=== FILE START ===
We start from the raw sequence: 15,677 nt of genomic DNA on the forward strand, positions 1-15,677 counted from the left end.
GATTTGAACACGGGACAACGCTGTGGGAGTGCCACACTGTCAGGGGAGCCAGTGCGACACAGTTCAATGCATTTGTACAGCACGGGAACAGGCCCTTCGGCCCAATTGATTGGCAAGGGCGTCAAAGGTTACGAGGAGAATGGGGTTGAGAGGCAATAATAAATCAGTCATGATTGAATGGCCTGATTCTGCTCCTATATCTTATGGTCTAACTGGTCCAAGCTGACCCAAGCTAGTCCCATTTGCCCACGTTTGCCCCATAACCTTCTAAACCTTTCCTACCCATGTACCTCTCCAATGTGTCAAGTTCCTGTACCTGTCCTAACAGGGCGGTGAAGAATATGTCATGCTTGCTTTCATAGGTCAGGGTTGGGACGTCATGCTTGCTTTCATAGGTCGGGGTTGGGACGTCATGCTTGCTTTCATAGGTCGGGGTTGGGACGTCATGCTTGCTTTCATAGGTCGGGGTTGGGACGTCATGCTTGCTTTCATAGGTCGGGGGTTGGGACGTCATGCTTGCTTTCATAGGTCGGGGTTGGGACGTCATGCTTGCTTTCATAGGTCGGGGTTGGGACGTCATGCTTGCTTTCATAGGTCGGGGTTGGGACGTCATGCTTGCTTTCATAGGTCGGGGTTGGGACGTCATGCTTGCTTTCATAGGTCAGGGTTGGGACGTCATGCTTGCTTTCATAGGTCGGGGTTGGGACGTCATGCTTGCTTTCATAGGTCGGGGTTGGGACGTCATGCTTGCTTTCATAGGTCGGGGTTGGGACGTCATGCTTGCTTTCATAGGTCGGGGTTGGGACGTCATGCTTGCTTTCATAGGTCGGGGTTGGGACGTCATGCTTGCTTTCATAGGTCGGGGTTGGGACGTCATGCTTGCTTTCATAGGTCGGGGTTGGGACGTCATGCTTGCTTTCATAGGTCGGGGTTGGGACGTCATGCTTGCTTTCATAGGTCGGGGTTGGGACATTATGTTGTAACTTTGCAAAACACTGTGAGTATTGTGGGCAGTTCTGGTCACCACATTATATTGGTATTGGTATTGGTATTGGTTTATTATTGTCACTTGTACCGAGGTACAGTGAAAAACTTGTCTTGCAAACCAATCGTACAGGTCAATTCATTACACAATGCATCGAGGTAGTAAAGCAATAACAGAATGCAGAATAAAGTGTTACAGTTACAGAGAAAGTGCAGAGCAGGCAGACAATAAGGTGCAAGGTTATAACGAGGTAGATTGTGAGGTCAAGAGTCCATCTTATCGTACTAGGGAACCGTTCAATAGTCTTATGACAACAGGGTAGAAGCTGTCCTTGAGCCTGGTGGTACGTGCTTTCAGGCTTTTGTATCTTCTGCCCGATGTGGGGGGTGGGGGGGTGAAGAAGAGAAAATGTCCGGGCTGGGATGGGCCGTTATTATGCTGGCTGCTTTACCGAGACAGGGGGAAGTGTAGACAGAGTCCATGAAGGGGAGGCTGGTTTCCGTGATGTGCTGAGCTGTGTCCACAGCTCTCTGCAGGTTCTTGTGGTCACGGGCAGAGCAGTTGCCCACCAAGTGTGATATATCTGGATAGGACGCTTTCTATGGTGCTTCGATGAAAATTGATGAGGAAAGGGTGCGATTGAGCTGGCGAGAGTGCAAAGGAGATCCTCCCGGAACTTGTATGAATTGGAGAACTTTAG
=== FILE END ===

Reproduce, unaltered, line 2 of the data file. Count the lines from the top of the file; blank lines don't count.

GATTTGAACACGGGACAACGCTGTGGGAGTGCCACACTGTCAGGGGAGCCAGTGCGACACAGTTCAATGCATTTGTACAGCACGGGAACAGGCCCTTCGGCCCAATTGATTGGCAAGGGCGTCAAAGGTTACGAGGAGAATGGGGTTGAGAGGCAATAATAAATCAGTCATGATTGAATGGCCTGATTCTGCTCCTATATCTTATGGTCTAACTGGTCCAAGCTGACCCAAGCTAGTCCCATTTGCCCACGTTTGCCCCATAACCTTCTAAACCTTTCCTACCCATGTACCTCTCCAATGTGTCAAGTTCCTGTACCTGTCCTAACAGGGCGGTGAAGAATATGTCATGCTTGCTTTCATAGGTCAGGGTTGGGACGTCATGCTTGCTTTCATAGGTCGGGGTTGGGACGTCATGCTTGCTTTCATAGGTCGGGGTTGGGACGTCATGCTTGCTTTCATAGGTCGGGGTTGGGACGTCATGCTTGCTTTCATAGGTCGGGGGTTGGGACGTCATGCTTGCTTTCATAGGTCGGGGTTGGGACGTCATGCTTGCTTTCATAGGTCGGGGTTGGGACGTCATGCTTGCTTTCATAGGTCGGGGTTGGGACGTCATGCTTGCTTTCATAGGTCGGGGTTGGGACGTCATGCTTGCTTTCATAGGTCAGGGTTGGGACGTCATGCTTGCTTTCATAGGTCGGGGTTGGGACGTCATGCTTGCTTTCATAGGTCGGGGTTGGGACGTCATGCTTGCTTTCATAGGTCGGGGTTGGGACGTCATGCTTGCTTTCATAGGTCGGGGTTGGGACGTCATGCTTGCTTTCATAGGTCGGGGTTGGGACGTCATGCTTGCTTTCATAGGTCGGGGTTGGGACGTCATGCTTGCTTTCATAGGTCGGGGTTGGGACGTCATGCTTGCTTTCATAGGTCGGGGTTGGGACGTCATGCTTGCTTTCATAGGTCGGGGTTGGGACATTATGTTGTAACTTTGCAAAACACTGTGAGTATTGTGGGCAGTTCTGGTCACCACATTATATTGGTATTGGTATTGGTATTGGTTTATTATTGTCACTTGTACCGAGGTACAGTGAAAAACTTGTCTTGCAAACCAATCGTACAGGTCAATTCATTACACAATGCATCGAGGTAGTAAAGCAATAACAGAATGCAGAATAAAGTGTTACAGTTACAGAGAAAGTGCAGAGCAGGCAGACAATAAGGTGCAAGGTTATAACGAGGTAGATTGTGAGGTCAAGAGTCCATCTTATCGTACTAGGGAACCGTTCAATAGTCTTATGACAACAGGGTAGAAGCTGTCCTTGAGCCTGGTGGTACGTGCTTTCAGGCTTTTGTATCTTCTGCCCGATGTGGGGGGTGGGGGGGTGAAGAAGAGAAAATGTCCGGGCTGGGATGGGCCGTTATTATGCTGGCTGCTTTACCGAGACAGGGGGAAGTGTAGACAGAGTCCATGAAGGGGAGGCTGGTTTCCGTGATGTGCTGAGCTGTGTCCACAGCTCTCTGCAGGTTCTTGTGGTCACGGGCAGAGCAGTTGCCCACCAAGTGTGATATATCTGGATAGGACGCTTTCTATGGTGCTTCGATGAAAATTGATGAGGAAAGGGTGCGATTGAGCTGGCGAGAGTGCAAAGGAGATCCTCCCGGAACTTGTATGAATTGGAGAACTTTAG